They don't call it the land of the windmills for nothing! We saw so many of them, and apparently they serve all different kinds of purposes, such as grinding grain or pumping water. We also saw a lot of more modern ones that convert wind into electricity. They're all over the place!
Our first stop was at a small village that had a small but wonderful tourist attraction: a cheese factory.
It wasn't a very big cabin at all, which just added to its charm, and you actually get to see cheese being made!
The cheese is being melted and churned in that big tub. Lining the shelves are dozens of giant wheels of cheese. It was a pretty impressive process.
And, of course, my favorite part... was samples! I really love cheese in general, but this was something else. Everything was so deliciously rich and creamy, and there were so many different flavors to try out. I think one of my favorites was this smoked cheese, which in the picture is the sausage-shaped one. I was in heaven~
We also got to take a little walk around the village, which was very cute and traditional. There were lots of goats and cows and everything was so green! (This is actually where it started raining a little bit, but honestly, the fact that the weather wasn't too fabulous that day didn't really take too much away from the experience. Everything was still so beautiful!)
Our next stop was a slightly larger town that was right on the cost - I guess a fishing town of sorts? We walked through the streets in order to reach the water. This was a nice little walk in and of itself.
We got to the port and were able to look at the boats for a little bit.
Then we got some lunch from the small stalls along the side of the water. Food straight from the sea! I got some sort of combo that had fish, mussels, shrimp, and so on. I'm not a big fan of shellfish, but I really wanted to try a variety of what they offered! Most of it was fried, so it was kinda greasy, but still very tasty~
After that we were allowed to walk around and shop or whatever until our next little journey. We looked around for some souvenirs and clothes (there was even a place where you could dress up in traditional Holland garb and take pictures!), but we were more interested in visiting the town itself.
There were canals crisscrossing all over the place, and the houses were all sort of squished together - these small streets were so quiet and pleasant and pretty.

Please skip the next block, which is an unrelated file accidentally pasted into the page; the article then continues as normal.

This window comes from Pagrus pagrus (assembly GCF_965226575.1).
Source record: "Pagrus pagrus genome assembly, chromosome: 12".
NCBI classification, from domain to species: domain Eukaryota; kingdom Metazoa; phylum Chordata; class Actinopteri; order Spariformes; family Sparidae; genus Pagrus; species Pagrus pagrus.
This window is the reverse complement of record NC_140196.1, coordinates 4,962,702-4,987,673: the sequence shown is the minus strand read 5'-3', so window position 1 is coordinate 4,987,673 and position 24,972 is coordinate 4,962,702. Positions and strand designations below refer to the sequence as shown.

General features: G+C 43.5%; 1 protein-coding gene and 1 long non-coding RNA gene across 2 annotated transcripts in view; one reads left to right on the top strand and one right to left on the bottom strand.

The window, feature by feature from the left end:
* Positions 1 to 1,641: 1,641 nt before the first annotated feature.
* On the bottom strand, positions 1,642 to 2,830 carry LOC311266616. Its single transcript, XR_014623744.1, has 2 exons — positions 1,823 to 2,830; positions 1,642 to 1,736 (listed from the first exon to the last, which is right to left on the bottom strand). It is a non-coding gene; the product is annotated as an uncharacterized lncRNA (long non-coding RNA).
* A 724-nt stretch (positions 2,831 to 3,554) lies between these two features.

Kitty! We saw this guy a couple of times, and while he did meow incessantly, he wasn't as angry as he looks here XD
Walking past the houses, we were basically in their front yard, everything was so close together, and got to see lots of cute makeshift gardens. The architecture is very typically European and was nice to look at too.
Nice little church! Also, I couldn't get a clear picture of them, but there were a lot of ducks swimming around in the canals too. I love seeing ducklings trailing after their mother X3
It was then time to leave, and we went from this town to a small island by boat.
Here's the shot through the window of the boat. Bye-bye, port town!
When we got to the new island, we came to a town that had ridiculously narrow streets. The whole group was practically walking in a single file line, and we could literally just look straight through people's windows if we wanted to. It was so tight and crowded (plus the line was constantly moving) so that I couldn't really even get a picture of anything. It was really cool to see all the houses up close though!
And then, on the other end of the village, we came to our last stop: a shoe-making factory. You know those typical wooden shoes from Holland? Well we got to see how they were made.
Like a cheese making factory, this was also in a very small building, but we had a lot to see. There were shoes everywhere - both completed and still in-process.
Here's the worker showing us how it's done. See those rows and rows of shoes above him? While I'm sure the shoes were made by hand a long time ago, now they're made with these really interesting (and loud!) machines.
The shoes were cut, sculpted on the outside, then the inside, and smoothed out. There were wood chips flying everywhere and it was really fascinating to watch a shoe being made, start to finish, in a matter of five-ten minutes.
And that was the end of our trip! We took the tour bus all the way back to the city and went back to the hotel tired yet content. I really felt like I saw a lot of Holland, both the key city of Amsterdam, as well as its rural areas, and truly fell in love with the country. Definitely wouldn't mind going back (and having some more cheese!)
The last blog post will be about a quick stop that we had in Germany. My tales of my summer journey will soon come to a close. Hope you're finding them interesting!~